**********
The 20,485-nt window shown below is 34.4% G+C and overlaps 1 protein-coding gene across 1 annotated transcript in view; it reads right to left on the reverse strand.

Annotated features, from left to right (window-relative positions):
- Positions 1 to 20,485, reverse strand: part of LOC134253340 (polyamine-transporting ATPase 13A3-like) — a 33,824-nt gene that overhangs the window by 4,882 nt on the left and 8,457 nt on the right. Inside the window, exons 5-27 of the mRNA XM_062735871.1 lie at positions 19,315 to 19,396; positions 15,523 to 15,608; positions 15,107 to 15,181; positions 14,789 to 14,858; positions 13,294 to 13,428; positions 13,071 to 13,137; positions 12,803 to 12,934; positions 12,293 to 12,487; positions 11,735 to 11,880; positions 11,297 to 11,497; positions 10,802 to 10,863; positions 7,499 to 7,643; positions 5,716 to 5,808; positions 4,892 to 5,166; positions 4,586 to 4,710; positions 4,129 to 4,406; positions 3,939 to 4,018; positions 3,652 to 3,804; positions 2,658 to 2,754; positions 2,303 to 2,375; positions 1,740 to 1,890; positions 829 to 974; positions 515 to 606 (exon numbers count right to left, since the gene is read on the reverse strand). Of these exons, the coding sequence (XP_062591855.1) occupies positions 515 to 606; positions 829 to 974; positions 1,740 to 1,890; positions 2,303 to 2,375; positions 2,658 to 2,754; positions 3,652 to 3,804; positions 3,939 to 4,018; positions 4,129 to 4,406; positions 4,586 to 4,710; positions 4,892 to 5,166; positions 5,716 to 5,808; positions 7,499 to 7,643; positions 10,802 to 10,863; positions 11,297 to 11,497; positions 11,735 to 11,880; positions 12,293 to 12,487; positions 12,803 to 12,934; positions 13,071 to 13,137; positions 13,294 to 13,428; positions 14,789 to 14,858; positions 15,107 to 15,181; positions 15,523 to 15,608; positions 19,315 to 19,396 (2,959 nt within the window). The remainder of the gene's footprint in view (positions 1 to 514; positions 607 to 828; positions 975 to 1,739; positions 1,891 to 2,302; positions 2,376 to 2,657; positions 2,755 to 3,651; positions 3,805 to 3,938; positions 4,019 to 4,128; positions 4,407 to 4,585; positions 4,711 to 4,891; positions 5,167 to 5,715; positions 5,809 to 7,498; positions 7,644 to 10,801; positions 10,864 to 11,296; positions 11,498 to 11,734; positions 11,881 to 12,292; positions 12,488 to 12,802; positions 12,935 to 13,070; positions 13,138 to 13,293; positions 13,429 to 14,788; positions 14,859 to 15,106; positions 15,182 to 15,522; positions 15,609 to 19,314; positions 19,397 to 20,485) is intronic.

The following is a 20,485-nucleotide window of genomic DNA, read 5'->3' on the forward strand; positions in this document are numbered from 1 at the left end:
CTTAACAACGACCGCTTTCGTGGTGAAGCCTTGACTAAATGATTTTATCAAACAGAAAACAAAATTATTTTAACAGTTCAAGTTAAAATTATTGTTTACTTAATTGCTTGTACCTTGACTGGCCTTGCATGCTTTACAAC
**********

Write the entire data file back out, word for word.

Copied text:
The 20,485-nt window shown below is 34.4% G+C and overlaps 1 protein-coding gene across 1 annotated transcript in view; it reads right to left on the reverse strand.

Annotated features, from left to right (window-relative positions):
- Positions 1 to 20,485, reverse strand: part of LOC134253340 (polyamine-transporting ATPase 13A3-like) — a 33,824-nt gene that overhangs the window by 4,882 nt on the left and 8,457 nt on the right. Inside the window, exons 5-27 of the mRNA XM_062735871.1 lie at positions 19,315 to 19,396; positions 15,523 to 15,608; positions 15,107 to 15,181; positions 14,789 to 14,858; positions 13,294 to 13,428; positions 13,071 to 13,137; positions 12,803 to 12,934; positions 12,293 to 12,487; positions 11,735 to 11,880; positions 11,297 to 11,497; positions 10,802 to 10,863; positions 7,499 to 7,643; positions 5,716 to 5,808; positions 4,892 to 5,166; positions 4,586 to 4,710; positions 4,129 to 4,406; positions 3,939 to 4,018; positions 3,652 to 3,804; positions 2,658 to 2,754; positions 2,303 to 2,375; positions 1,740 to 1,890; positions 829 to 974; positions 515 to 606 (exon numbers count right to left, since the gene is read on the reverse strand). Of these exons, the coding sequence (XP_062591855.1) occupies positions 515 to 606; positions 829 to 974; positions 1,740 to 1,890; positions 2,303 to 2,375; positions 2,658 to 2,754; positions 3,652 to 3,804; positions 3,939 to 4,018; positions 4,129 to 4,406; positions 4,586 to 4,710; positions 4,892 to 5,166; positions 5,716 to 5,808; positions 7,499 to 7,643; positions 10,802 to 10,863; positions 11,297 to 11,497; positions 11,735 to 11,880; positions 12,293 to 12,487; positions 12,803 to 12,934; positions 13,071 to 13,137; positions 13,294 to 13,428; positions 14,789 to 14,858; positions 15,107 to 15,181; positions 15,523 to 15,608; positions 19,315 to 19,396 (2,959 nt within the window). The remainder of the gene's footprint in view (positions 1 to 514; positions 607 to 828; positions 975 to 1,739; positions 1,891 to 2,302; positions 2,376 to 2,657; positions 2,755 to 3,651; positions 3,805 to 3,938; positions 4,019 to 4,128; positions 4,407 to 4,585; positions 4,711 to 4,891; positions 5,167 to 5,715; positions 5,809 to 7,498; positions 7,644 to 10,801; positions 10,864 to 11,296; positions 11,498 to 11,734; positions 11,881 to 12,292; positions 12,488 to 12,802; positions 12,935 to 13,070; positions 13,138 to 13,293; positions 13,429 to 14,788; positions 14,859 to 15,106; positions 15,182 to 15,522; positions 15,609 to 19,314; positions 19,397 to 20,485) is intronic.

The following is a 20,485-nucleotide window of genomic DNA, read 5'->3' on the forward strand; positions in this document are numbered from 1 at the left end:
CTTAACAACGACCGCTTTCGTGGTGAAGCCTTGACTAAATGATTTTATCAAACAGAAAACAAAATTATTTTAACAGTTCAAGTTAAAATTATTGTTTACTTAATTGCTTGTACCTTGACTGGCCTTGCATGCTTTACAAC